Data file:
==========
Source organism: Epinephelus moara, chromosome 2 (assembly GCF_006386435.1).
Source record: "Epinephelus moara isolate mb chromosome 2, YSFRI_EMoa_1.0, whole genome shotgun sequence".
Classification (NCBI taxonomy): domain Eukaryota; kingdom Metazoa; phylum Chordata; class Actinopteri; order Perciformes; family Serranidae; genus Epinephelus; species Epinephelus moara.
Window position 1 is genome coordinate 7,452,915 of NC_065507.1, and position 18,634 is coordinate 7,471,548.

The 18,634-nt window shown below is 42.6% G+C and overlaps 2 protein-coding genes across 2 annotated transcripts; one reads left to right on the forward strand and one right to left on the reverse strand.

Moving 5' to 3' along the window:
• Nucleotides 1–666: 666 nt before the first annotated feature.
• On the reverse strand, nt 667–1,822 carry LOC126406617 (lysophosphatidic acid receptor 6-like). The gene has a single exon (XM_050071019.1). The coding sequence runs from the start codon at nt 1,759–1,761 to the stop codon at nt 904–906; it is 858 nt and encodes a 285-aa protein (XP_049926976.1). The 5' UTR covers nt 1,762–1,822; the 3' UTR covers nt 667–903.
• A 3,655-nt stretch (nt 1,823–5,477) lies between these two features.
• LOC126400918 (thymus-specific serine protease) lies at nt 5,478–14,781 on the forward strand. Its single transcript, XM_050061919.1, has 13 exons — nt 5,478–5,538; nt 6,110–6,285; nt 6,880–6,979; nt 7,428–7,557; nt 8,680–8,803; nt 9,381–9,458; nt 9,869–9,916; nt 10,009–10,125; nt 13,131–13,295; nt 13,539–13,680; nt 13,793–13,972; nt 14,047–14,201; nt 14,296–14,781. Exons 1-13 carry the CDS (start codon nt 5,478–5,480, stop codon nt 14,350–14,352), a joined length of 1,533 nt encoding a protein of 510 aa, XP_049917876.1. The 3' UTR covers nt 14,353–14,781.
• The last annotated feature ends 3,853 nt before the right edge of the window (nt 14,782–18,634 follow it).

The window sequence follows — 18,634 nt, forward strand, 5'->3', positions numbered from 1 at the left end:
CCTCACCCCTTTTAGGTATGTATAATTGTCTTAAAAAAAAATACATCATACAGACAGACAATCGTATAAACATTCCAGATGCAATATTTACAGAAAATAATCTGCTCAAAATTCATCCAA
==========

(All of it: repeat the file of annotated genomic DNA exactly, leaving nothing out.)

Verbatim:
Source organism: Epinephelus moara, chromosome 2 (assembly GCF_006386435.1).
Source record: "Epinephelus moara isolate mb chromosome 2, YSFRI_EMoa_1.0, whole genome shotgun sequence".
Classification (NCBI taxonomy): domain Eukaryota; kingdom Metazoa; phylum Chordata; class Actinopteri; order Perciformes; family Serranidae; genus Epinephelus; species Epinephelus moara.
Window position 1 is genome coordinate 7,452,915 of NC_065507.1, and position 18,634 is coordinate 7,471,548.

The 18,634-nt window shown below is 42.6% G+C and overlaps 2 protein-coding genes across 2 annotated transcripts; one reads left to right on the forward strand and one right to left on the reverse strand.

Moving 5' to 3' along the window:
• Nucleotides 1–666: 666 nt before the first annotated feature.
• On the reverse strand, nt 667–1,822 carry LOC126406617 (lysophosphatidic acid receptor 6-like). The gene has a single exon (XM_050071019.1). The coding sequence runs from the start codon at nt 1,759–1,761 to the stop codon at nt 904–906; it is 858 nt and encodes a 285-aa protein (XP_049926976.1). The 5' UTR covers nt 1,762–1,822; the 3' UTR covers nt 667–903.
• A 3,655-nt stretch (nt 1,823–5,477) lies between these two features.
• LOC126400918 (thymus-specific serine protease) lies at nt 5,478–14,781 on the forward strand. Its single transcript, XM_050061919.1, has 13 exons — nt 5,478–5,538; nt 6,110–6,285; nt 6,880–6,979; nt 7,428–7,557; nt 8,680–8,803; nt 9,381–9,458; nt 9,869–9,916; nt 10,009–10,125; nt 13,131–13,295; nt 13,539–13,680; nt 13,793–13,972; nt 14,047–14,201; nt 14,296–14,781. Exons 1-13 carry the CDS (start codon nt 5,478–5,480, stop codon nt 14,350–14,352), a joined length of 1,533 nt encoding a protein of 510 aa, XP_049917876.1. The 3' UTR covers nt 14,353–14,781.
• The last annotated feature ends 3,853 nt before the right edge of the window (nt 14,782–18,634 follow it).

The window sequence follows — 18,634 nt, forward strand, 5'->3', positions numbered from 1 at the left end:
CCTCACCCCTTTTAGGTATGTATAATTGTCTTAAAAAAAAATACATCATACAGACAGACAATCGTATAAACATTCCAGATGCAATATTTACAGAAAATAATCTGCTCAAAATTCATCCAA